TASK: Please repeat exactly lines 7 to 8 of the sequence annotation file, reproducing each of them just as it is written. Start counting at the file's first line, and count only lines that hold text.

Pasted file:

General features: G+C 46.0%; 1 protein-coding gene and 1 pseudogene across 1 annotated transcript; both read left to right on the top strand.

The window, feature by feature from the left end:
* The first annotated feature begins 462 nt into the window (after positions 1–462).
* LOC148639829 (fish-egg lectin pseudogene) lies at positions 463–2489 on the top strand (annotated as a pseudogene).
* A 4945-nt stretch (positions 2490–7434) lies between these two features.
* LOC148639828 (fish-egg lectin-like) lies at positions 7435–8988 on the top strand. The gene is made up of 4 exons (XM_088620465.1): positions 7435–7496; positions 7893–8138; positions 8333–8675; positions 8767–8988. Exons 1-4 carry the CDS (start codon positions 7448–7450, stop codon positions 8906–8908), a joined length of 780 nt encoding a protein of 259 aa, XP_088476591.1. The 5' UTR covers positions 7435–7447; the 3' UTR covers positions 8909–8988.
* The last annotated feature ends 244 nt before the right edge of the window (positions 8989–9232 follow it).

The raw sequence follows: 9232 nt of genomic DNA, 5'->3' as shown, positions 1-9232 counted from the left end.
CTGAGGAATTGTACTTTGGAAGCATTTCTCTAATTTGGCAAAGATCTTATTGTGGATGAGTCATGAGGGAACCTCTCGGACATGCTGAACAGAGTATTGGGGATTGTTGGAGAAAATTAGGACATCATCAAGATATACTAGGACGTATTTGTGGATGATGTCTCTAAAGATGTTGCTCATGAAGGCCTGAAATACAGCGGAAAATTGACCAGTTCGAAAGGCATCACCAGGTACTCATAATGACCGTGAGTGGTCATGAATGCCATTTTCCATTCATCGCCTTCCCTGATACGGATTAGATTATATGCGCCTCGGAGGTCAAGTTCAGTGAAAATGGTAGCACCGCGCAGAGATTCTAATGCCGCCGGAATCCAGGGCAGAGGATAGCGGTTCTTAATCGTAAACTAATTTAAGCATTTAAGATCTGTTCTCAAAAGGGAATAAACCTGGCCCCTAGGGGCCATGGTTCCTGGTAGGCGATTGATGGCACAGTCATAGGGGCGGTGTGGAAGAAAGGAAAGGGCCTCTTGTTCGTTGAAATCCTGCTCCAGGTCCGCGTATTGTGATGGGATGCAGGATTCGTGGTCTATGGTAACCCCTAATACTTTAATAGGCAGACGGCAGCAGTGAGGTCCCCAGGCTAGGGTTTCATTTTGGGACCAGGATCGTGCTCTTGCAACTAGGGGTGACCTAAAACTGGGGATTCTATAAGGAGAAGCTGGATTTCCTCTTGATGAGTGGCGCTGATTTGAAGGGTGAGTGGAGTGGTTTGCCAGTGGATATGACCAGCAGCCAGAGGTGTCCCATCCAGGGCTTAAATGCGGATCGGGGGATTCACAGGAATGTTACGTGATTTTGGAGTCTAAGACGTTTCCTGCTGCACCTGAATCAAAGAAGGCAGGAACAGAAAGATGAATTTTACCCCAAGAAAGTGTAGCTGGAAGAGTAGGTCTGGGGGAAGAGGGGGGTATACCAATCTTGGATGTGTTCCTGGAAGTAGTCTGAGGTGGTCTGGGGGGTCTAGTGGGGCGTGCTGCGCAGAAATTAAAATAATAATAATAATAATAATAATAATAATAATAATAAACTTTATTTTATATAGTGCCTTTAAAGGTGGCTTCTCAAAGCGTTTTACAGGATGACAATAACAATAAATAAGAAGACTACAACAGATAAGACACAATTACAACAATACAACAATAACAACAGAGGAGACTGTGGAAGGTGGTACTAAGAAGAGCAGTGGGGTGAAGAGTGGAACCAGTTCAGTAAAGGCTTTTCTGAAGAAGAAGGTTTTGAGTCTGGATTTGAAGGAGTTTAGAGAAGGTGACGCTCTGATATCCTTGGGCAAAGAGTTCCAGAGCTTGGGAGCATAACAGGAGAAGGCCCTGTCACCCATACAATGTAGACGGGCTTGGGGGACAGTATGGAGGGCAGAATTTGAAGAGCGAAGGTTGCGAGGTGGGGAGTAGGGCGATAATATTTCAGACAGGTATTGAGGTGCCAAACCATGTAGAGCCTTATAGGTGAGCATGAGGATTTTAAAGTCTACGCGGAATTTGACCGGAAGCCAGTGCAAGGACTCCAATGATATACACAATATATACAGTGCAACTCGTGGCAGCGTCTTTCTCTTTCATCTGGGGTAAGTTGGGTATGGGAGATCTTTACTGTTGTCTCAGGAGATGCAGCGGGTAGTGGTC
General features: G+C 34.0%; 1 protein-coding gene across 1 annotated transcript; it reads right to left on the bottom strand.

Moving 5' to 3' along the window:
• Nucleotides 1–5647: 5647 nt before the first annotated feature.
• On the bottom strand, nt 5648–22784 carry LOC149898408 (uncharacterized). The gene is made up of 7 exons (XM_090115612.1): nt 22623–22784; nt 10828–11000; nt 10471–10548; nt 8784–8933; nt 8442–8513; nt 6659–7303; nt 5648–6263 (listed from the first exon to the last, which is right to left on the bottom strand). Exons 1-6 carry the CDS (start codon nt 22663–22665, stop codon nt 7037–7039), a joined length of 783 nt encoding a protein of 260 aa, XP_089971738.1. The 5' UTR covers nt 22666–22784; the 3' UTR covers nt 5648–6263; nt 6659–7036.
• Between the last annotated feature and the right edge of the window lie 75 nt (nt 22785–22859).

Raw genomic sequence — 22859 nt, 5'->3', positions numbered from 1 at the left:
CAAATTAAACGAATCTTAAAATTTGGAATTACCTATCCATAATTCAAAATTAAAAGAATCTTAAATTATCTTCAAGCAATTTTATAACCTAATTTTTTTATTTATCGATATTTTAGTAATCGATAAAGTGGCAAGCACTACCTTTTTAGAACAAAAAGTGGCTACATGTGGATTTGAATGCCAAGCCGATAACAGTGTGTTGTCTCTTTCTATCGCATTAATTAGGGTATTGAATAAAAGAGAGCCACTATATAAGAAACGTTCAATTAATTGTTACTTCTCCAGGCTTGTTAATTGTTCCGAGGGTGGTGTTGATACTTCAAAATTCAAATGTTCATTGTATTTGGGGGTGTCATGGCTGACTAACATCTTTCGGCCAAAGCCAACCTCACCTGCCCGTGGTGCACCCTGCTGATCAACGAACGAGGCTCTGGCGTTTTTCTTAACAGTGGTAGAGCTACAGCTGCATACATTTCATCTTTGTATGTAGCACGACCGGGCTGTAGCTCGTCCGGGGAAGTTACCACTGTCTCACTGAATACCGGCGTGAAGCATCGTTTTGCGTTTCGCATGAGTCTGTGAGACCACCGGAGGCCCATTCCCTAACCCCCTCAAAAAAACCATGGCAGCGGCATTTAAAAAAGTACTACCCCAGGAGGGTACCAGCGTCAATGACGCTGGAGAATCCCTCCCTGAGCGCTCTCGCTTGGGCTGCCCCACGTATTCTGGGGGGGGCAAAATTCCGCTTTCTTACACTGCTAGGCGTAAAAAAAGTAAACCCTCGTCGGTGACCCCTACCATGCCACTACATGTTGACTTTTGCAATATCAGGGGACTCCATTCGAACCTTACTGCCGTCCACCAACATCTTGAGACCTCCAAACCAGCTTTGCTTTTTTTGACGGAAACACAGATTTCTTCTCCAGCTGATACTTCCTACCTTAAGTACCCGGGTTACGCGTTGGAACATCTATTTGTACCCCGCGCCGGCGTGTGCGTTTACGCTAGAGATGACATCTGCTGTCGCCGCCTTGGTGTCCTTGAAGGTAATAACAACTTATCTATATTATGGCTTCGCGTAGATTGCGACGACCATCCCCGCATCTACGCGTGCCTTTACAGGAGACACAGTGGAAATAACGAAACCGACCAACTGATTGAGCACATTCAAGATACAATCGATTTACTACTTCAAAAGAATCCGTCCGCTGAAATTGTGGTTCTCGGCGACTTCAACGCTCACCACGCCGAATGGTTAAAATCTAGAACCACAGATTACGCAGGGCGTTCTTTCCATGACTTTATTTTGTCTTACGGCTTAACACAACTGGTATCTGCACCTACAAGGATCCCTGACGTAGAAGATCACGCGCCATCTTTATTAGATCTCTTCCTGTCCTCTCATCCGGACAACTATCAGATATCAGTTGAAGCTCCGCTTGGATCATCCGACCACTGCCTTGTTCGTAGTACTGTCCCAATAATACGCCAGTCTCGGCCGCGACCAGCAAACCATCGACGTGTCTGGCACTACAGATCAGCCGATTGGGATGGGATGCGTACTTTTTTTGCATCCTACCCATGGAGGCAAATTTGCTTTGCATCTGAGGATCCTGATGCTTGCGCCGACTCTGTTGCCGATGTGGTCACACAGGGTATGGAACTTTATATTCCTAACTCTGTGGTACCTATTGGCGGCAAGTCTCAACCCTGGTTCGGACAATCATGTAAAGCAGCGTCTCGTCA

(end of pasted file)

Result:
* The last annotated feature ends 244 nt before the right edge of the window (positions 8989–9232 follow it).

The raw sequence follows: 9232 nt of genomic DNA, 5'->3' as shown, positions 1-9232 counted from the left end.